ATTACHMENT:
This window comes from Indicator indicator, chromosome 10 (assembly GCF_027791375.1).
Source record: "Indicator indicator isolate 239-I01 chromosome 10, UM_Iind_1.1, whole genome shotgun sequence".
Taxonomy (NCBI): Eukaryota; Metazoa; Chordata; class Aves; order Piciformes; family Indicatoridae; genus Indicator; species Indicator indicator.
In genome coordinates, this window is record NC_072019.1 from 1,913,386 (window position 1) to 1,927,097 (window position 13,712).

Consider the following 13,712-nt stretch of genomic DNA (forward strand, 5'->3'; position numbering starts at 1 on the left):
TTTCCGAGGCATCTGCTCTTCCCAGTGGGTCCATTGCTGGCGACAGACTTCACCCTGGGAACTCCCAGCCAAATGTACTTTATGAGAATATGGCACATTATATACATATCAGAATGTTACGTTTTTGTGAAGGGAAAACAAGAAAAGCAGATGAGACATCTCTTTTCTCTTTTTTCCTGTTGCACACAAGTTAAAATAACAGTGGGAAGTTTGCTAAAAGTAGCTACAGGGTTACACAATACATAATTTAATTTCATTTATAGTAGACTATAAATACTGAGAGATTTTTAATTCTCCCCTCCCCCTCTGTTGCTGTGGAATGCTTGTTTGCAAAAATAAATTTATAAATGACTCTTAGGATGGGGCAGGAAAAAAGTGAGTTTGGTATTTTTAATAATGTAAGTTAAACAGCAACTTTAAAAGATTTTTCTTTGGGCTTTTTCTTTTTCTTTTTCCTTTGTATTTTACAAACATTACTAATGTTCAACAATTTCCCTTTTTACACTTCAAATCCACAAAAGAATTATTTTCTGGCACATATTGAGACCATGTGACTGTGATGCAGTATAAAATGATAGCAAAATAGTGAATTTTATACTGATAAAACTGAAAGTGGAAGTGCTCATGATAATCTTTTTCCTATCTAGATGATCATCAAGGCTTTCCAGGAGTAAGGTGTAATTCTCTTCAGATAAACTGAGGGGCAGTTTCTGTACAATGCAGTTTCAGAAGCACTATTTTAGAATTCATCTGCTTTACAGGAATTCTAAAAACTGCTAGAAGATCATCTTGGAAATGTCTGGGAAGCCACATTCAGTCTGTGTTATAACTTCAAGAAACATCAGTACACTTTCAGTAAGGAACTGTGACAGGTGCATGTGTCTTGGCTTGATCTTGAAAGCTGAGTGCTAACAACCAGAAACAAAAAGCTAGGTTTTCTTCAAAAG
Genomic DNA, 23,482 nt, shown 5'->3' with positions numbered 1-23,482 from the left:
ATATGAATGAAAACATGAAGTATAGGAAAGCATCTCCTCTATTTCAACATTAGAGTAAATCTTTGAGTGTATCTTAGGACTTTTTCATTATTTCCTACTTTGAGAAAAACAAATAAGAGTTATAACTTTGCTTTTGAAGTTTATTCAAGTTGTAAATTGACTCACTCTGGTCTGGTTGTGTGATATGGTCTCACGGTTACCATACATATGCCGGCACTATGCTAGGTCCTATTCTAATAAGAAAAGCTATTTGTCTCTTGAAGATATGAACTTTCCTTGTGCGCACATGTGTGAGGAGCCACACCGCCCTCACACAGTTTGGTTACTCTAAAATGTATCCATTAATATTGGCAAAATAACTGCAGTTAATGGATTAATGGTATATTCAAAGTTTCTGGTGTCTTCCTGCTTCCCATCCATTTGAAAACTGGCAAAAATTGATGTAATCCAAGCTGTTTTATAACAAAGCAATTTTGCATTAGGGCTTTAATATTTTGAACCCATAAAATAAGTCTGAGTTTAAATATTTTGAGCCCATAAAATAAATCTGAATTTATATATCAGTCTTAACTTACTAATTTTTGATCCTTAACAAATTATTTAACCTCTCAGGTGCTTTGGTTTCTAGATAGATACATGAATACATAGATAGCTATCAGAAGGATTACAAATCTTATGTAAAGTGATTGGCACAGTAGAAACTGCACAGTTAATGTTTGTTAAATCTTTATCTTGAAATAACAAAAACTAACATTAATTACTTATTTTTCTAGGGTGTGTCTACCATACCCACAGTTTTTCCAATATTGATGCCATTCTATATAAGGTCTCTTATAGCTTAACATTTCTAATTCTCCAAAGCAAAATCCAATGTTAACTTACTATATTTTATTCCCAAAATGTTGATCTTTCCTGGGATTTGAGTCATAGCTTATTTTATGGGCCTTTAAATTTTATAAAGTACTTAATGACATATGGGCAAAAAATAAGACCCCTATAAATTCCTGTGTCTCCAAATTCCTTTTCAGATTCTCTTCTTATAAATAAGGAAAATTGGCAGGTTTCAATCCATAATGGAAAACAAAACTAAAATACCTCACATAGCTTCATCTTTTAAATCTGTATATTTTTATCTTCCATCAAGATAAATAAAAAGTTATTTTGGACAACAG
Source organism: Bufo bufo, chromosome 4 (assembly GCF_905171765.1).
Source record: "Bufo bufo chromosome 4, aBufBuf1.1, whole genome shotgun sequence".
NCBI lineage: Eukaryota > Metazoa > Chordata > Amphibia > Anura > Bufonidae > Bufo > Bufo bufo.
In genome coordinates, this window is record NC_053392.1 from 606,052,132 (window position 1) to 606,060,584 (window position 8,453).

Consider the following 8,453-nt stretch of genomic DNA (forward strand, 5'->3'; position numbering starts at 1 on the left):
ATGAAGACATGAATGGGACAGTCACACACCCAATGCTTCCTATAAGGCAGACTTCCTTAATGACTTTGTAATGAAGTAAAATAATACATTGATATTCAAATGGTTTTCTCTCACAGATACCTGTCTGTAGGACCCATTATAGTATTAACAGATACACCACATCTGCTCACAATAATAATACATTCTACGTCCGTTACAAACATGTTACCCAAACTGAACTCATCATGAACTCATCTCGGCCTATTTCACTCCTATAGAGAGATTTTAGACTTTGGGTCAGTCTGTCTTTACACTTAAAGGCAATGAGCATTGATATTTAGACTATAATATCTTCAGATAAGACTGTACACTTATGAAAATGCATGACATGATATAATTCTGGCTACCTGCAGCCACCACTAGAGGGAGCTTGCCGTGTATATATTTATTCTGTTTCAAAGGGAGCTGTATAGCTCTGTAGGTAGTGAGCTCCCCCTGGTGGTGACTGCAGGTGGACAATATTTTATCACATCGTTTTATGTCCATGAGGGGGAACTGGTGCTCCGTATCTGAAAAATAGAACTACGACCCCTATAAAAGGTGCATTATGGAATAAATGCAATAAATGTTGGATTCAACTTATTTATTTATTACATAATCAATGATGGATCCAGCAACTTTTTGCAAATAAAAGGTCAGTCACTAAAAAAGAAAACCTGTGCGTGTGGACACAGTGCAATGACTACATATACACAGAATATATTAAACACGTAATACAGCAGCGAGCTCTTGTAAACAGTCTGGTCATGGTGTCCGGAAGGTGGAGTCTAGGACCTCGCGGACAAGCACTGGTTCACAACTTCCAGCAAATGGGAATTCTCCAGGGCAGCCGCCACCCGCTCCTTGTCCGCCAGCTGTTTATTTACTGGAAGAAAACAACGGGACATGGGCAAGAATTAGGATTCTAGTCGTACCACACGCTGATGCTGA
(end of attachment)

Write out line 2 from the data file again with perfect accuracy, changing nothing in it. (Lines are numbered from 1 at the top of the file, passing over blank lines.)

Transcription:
Source record: "Indicator indicator isolate 239-I01 chromosome 10, UM_Iind_1.1, whole genome shotgun sequence".